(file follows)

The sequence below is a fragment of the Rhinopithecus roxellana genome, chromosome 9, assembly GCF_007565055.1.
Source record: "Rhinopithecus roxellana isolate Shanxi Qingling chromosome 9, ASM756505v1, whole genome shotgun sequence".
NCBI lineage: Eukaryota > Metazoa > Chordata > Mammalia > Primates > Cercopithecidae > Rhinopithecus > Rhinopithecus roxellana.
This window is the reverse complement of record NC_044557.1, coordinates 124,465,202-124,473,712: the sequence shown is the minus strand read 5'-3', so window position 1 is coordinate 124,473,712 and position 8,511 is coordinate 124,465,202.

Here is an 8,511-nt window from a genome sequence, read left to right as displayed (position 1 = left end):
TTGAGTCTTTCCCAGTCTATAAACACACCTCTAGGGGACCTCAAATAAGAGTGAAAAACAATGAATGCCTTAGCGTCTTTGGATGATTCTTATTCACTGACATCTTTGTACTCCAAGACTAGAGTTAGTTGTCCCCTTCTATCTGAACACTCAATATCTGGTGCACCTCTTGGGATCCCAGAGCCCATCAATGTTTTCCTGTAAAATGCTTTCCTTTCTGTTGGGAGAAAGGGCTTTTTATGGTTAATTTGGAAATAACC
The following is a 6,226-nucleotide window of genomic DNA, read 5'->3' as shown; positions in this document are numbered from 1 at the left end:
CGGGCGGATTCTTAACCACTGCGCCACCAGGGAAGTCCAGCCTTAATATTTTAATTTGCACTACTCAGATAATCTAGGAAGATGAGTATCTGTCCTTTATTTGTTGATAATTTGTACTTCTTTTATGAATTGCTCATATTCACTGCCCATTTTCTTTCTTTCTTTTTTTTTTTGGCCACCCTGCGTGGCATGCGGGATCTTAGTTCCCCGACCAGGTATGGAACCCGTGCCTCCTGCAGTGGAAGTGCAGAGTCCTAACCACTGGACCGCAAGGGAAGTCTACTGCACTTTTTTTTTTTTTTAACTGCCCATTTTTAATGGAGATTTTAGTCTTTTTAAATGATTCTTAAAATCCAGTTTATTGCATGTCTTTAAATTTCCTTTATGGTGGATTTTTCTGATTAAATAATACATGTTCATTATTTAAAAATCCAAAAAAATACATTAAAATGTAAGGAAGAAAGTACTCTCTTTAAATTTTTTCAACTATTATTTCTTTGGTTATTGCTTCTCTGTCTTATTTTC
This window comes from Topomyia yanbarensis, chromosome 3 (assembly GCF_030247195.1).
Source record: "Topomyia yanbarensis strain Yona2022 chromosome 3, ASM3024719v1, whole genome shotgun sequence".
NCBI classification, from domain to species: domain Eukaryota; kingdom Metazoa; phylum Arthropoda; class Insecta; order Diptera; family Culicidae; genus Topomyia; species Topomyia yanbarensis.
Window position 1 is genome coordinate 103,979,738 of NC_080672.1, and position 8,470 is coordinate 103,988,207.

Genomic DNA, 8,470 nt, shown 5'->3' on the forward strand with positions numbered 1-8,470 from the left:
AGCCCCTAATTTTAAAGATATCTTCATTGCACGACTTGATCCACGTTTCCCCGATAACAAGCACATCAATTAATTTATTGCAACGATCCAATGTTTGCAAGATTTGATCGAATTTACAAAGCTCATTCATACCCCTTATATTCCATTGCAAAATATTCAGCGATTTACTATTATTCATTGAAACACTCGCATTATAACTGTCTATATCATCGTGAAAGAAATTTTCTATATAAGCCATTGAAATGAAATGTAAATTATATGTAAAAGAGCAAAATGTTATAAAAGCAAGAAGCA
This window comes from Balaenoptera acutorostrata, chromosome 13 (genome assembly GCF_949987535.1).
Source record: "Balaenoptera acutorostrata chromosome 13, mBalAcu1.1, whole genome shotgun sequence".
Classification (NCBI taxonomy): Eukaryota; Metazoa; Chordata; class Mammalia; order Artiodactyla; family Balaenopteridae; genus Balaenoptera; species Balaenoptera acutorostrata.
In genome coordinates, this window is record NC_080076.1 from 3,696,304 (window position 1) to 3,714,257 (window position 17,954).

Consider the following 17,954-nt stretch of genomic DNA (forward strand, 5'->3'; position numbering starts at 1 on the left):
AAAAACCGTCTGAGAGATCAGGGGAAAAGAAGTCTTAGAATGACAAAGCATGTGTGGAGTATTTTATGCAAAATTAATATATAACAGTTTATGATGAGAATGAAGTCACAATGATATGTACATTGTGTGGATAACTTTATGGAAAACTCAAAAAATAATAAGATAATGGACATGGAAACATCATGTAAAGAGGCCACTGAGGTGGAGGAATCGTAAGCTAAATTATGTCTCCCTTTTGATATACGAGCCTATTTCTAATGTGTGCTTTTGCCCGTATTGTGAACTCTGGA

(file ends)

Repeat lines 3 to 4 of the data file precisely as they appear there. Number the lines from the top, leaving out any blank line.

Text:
NCBI lineage: Eukaryota > Metazoa > Chordata > Mammalia > Primates > Cercopithecidae > Rhinopithecus > Rhinopithecus roxellana.
This window is the reverse complement of record NC_044557.1, coordinates 124,465,202-124,473,712: the sequence shown is the minus strand read 5'-3', so window position 1 is coordinate 124,473,712 and position 8,511 is coordinate 124,465,202.